There’s a man-made, disappointing irony in this.
I pop a little, blue pill from my purse into my mouth, reminiscing on how difficult to open those orange, cylindrical prescriptions are while navigating a sedan up a winding mountainside. My legs swing over the rocky cliff, the hazy blue city is indiscernible hundreds of feet below. I’ve ignored the disdainful curiosity of the other tourists, as I’ve just made the same trek they did in a frilly, patterned sundress and heeled sandals. I didn’t even need an aerodynamic windbreaker or super-grip, brand name climbing shoes. I didn’t even need a water bottle.
I have an intense dislike for tourists – and not only am I one, but I’m a tour guide back home. Hence the little, blue pills. There’s something about spending weeks and weeks worth of pay on a destination vacation at a wildlife refuge, or national landmark, park or nature reserve. It feels wrong. I mean, even the terms “refuge” for wildlife and a “reserve” for nature unnerves something deep in me. What feels even worse is watching tourists trying to cram the history, the beauty, the philosophy of an entire city into one convenient afternoon that disgusts me. They don’t seem to care but to otherwise be able to say, “You really should see Savannah; it’s lovely. Oh, and you must visit Leopold’s Ice Cream! It’s the one thing you don’t want to miss,” or “Go hiking on Lookout Mountain in Chattanooga, TN! Here are directions to the parking lot fifty feet from the best vantage point. It’s by the Starbucks.” Man misunderstands his purpose, and that is his great folly.
Trying not to dismiss the majesty of this place with hoards of baseball caps and backpacks snapping photos they’ll post to Facebook with their iPhones behind me, I force myself to focus on the raw, untouched power here. I plead with myself to feel the grandiosity of the mound of soil rising from the ground, to feel the age of the rock beneath me, to feel the call of the soul of the land which once belonged to tribes of Native Americans. I urged my imagination to see the land as it was then – empty of brick buildings, the Moccasin Bend coiled and flowing around the curves of Mother Nature herself, no roads or businesses to scar her complexion.
This becomes an impossible task. Man cannot will inspiration anymore than he is able to purposefully inspire someone else’s will. I knead the pliable notebook in my grasp and chew on my pen in frustration. I feel nothing. I feel nothing but resentment. I am just one more writer flirting with the idea of having a purpose, with having a voice and producing no more than a product. Poetry spawned from boredom, and art made for recognition. This is why every writer I know speaks more about himself than anything else, and has absolutely nothing to say. Man cannot force himself into a simpler form, a more loveable form. He cannot force himself to unknow that which he has come to know. He cannot ignore that which he has already seen, and he cannot dream that which he has not. This is man’s great contradiction.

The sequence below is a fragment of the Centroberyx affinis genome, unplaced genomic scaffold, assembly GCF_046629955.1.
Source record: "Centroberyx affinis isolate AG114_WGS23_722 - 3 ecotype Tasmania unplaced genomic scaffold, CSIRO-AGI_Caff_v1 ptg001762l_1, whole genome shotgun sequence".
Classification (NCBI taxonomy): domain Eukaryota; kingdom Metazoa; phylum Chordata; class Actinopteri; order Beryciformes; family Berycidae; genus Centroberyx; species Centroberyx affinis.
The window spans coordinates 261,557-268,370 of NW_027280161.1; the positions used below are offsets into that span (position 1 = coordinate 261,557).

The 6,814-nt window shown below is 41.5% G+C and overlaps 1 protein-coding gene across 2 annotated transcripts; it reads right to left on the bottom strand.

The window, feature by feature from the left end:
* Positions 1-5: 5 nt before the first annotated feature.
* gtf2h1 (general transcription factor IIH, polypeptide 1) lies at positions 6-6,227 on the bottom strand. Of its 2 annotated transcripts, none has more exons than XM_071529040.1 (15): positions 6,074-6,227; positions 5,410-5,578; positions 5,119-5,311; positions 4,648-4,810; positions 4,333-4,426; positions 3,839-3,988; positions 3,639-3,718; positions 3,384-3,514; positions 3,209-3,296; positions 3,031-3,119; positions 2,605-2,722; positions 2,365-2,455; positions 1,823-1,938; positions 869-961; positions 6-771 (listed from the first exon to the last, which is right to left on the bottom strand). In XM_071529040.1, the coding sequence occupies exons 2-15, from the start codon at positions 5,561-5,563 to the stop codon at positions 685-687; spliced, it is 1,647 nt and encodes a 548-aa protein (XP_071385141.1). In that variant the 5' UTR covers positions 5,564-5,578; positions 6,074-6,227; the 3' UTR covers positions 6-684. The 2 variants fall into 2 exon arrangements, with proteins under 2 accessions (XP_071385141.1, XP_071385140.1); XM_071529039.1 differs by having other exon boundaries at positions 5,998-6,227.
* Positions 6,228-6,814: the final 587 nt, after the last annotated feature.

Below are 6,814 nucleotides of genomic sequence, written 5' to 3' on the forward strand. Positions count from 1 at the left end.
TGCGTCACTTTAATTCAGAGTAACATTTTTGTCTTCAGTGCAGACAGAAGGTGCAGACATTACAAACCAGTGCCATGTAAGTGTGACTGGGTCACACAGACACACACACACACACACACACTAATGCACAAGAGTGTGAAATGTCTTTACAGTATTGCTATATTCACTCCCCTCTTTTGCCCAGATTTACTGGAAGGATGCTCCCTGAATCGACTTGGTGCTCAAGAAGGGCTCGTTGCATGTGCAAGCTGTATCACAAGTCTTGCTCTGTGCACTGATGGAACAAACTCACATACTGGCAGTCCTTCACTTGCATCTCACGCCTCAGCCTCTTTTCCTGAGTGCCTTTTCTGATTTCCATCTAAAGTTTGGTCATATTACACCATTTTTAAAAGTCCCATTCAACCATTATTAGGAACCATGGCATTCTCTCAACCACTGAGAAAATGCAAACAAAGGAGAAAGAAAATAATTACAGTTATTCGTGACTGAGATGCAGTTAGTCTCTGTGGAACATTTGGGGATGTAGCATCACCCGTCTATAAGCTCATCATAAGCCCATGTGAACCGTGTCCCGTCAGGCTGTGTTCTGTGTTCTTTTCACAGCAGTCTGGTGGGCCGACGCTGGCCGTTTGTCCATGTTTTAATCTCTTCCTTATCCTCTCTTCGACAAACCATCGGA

My concentration is broken as a young woman in a tracksuit steadily and loudly goads her boyfriend, “What would you do if I slipped off this rock? Huh? Would you miss me? What would you shout as I tumbled all the way down? What would you do?” She keeps taking reckless hops closer and closer to the edge, leaning over the side and looking back at him, a devious smirk plastered on her face. “Cut it out, Lilly. Stop screwing around,” her boyfriend’s voice sounding mostly cool except for the slight undertones of panic. Lilly. It’s always the girls named after flowers that are the assholes. Another couple disregards the “Please No Littering” sign and flicks their cigarette butts over the side. They read aloud the metal and iron plaque that has been concreted into the ancient, earthen mountain explaining the importance of this landmark spot. They remark, “1968? That’s so old.”
And I feel old, wondering if wisdom really does come with age or if that is a legendary misconception. Deep breaths. If all men are created equal, why are some of us that much more certain of our worth? This must be ego, and not an earned right of passage. Coming to this place to feel something grander than just myself, I thought the purpose of meditating at places such as Lookout Mountain was to be alone. Man seeks out these world wonders to find the lowest loneliness in humanity so that he may sit and mourn it properly. We revel in it. Even though a great flaw in humanity is to be able to be in the midst of thousands of people and feel deeply and utterly alone, we flock in said teeming masses to prove it to ourselves. I heard a song once that said, “Nothing is sadder than a glass of wine alone.” Whoever wrote it never sipped from nips of Jack Daniels from off the side of a mountain with droves of the plugged-in, twenty-first century iPod pioneers behind them.
But then again, the irony in this place may be overshadowing my own hypocrisy enough to get me through. Maybe I, too, am missing the point of moments like these, of natural carved-out niches, of the innate need to experience something pure, unprocessed, uncultivated. I shoved my orange container back into my purse and leaned it against the sign reading, “Area Closed: Stay on Trails!” Leaning over a bit too far just to taunt my own mortality, I close my eyes and hope that years from now I can come back to my perch on this rock and see it in a way it deserves, in a way that the poets of an era before global positioning devices intended. These days, my vantage point is that of a bitter filter, and a jaded point of view. How cumbersome to be of an age one does not belong, and to be longing for a past one has never known. So much time is wasted mourning that which we did not want, and mourning that which we never truly had. And this, this will always be man’s greatest burden.
It doesn’t matter much now, really. This rock closes at sunset, anyway.